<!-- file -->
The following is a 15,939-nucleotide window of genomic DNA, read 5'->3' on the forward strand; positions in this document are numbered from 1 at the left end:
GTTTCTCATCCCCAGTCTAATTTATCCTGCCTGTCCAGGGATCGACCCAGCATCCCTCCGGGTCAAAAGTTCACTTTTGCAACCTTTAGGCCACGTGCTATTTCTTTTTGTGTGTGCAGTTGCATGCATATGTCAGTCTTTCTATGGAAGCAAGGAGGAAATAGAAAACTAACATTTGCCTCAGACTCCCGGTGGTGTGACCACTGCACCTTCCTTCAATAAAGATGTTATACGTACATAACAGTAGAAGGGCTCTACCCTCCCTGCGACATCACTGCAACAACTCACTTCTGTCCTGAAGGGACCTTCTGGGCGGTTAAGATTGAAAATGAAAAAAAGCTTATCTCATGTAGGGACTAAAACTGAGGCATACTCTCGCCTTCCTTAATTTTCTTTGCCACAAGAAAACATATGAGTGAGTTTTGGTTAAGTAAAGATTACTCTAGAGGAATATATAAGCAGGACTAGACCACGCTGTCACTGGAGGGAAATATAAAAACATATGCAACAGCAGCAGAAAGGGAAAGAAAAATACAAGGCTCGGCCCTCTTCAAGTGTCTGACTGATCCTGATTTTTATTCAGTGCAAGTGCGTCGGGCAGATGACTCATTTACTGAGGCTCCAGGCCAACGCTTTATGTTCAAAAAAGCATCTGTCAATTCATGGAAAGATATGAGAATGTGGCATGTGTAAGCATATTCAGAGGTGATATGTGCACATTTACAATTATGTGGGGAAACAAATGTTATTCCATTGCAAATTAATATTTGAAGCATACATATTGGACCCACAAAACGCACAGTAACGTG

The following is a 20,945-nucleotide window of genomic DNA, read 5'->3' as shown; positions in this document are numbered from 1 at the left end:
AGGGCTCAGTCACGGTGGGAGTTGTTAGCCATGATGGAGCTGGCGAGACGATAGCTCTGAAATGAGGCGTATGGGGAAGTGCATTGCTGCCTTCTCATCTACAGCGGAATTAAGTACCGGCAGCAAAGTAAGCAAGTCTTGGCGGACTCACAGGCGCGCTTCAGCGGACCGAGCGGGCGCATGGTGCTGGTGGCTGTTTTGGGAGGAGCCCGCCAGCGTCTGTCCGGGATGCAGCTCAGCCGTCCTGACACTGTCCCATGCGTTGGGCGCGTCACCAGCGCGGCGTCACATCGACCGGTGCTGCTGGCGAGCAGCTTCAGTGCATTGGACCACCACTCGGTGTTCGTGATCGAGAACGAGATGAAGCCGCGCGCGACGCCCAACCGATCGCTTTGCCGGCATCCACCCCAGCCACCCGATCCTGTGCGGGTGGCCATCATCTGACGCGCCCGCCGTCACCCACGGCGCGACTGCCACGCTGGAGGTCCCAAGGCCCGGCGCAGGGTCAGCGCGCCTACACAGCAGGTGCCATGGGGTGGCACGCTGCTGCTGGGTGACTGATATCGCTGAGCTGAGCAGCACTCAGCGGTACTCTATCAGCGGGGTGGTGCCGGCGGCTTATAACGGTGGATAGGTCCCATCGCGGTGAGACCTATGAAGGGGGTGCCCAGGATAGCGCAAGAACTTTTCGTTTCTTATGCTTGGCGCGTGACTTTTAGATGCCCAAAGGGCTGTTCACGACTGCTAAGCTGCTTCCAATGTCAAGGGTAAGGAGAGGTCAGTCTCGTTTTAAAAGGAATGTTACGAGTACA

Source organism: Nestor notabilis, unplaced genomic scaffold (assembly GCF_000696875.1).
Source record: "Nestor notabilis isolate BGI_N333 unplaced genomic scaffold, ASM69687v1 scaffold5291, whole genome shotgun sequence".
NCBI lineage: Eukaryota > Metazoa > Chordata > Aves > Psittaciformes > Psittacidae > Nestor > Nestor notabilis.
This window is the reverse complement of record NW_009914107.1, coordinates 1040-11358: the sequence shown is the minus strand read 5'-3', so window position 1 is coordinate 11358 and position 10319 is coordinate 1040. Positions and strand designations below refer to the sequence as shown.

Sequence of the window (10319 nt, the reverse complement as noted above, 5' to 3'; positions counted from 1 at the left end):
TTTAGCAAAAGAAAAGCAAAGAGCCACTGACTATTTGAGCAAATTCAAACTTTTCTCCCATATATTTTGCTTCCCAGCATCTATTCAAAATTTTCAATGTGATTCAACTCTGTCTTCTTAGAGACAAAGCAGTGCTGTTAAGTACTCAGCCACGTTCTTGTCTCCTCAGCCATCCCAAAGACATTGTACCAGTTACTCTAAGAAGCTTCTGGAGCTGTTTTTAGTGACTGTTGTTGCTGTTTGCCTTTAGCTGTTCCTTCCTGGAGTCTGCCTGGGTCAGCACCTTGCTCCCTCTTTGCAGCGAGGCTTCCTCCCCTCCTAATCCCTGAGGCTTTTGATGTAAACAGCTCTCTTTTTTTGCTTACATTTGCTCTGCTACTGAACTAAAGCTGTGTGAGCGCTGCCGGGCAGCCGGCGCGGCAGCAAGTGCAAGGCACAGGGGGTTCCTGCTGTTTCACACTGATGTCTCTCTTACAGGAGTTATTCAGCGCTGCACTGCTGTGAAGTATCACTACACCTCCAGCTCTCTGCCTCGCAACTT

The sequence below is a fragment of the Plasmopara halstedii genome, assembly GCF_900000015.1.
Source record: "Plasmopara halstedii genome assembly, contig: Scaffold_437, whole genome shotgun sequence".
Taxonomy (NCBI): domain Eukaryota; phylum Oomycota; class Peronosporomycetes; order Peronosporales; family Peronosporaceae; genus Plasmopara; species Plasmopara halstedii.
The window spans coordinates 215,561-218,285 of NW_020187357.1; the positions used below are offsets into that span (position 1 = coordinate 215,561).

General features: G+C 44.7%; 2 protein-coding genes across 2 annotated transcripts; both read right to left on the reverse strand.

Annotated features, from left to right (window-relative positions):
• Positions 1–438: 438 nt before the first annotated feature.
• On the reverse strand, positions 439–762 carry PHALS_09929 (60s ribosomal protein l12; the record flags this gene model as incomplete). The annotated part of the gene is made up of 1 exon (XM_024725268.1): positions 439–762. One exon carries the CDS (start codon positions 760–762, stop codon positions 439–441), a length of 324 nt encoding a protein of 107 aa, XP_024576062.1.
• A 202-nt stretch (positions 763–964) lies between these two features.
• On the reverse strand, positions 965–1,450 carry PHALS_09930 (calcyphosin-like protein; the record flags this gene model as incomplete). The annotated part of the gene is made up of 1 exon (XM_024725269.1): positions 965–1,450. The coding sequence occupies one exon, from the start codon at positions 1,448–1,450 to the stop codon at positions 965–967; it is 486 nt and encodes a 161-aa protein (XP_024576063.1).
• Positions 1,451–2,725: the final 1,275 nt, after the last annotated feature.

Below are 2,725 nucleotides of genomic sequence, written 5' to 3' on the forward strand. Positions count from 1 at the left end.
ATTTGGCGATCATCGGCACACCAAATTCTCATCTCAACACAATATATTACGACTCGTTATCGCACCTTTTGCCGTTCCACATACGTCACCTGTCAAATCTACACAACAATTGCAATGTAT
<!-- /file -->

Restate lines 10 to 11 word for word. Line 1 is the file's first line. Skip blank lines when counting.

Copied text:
TTTAGCAAAAGAAAAGCAAAGAGCCACTGACTATTTGAGCAAATTCAAACTTTTCTCCCATATATTTTGCTTCCCAGCATCTATTCAAAATTTTCAATGTGATTCAACTCTGTCTTCTTAGAGACAAAGCAGTGCTGTTAAGTACTCAGCCACGTTCTTGTCTCCTCAGCCATCCCAAAGACATTGTACCAGTTACTCTAAGAAGCTTCTGGAGCTGTTTTTAGTGACTGTTGTTGCTGTTTGCCTTTAGCTGTTCCTTCCTGGAGTCTGCCTGGGTCAGCACCTTGCTCCCTCTTTGCAGCGAGGCTTCCTCCCCTCCTAATCCCTGAGGCTTTTGATGTAAACAGCTCTCTTTTTTTGCTTACATTTGCTCTGCTACTGAACTAAAGCTGTGTGAGCGCTGCCGGGCAGCCGGCGCGGCAGCAAGTGCAAGGCACAGGGGGTTCCTGCTGTTTCACACTGATGTCTCTCTTACAGGAGTTATTCAGCGCTGCACTGCTGTGAAGTATCACTACACCTCCAGCTCTCTGCCTCGCAACTT

The sequence below is a fragment of the Plasmopara halstedii genome, assembly GCF_900000015.1.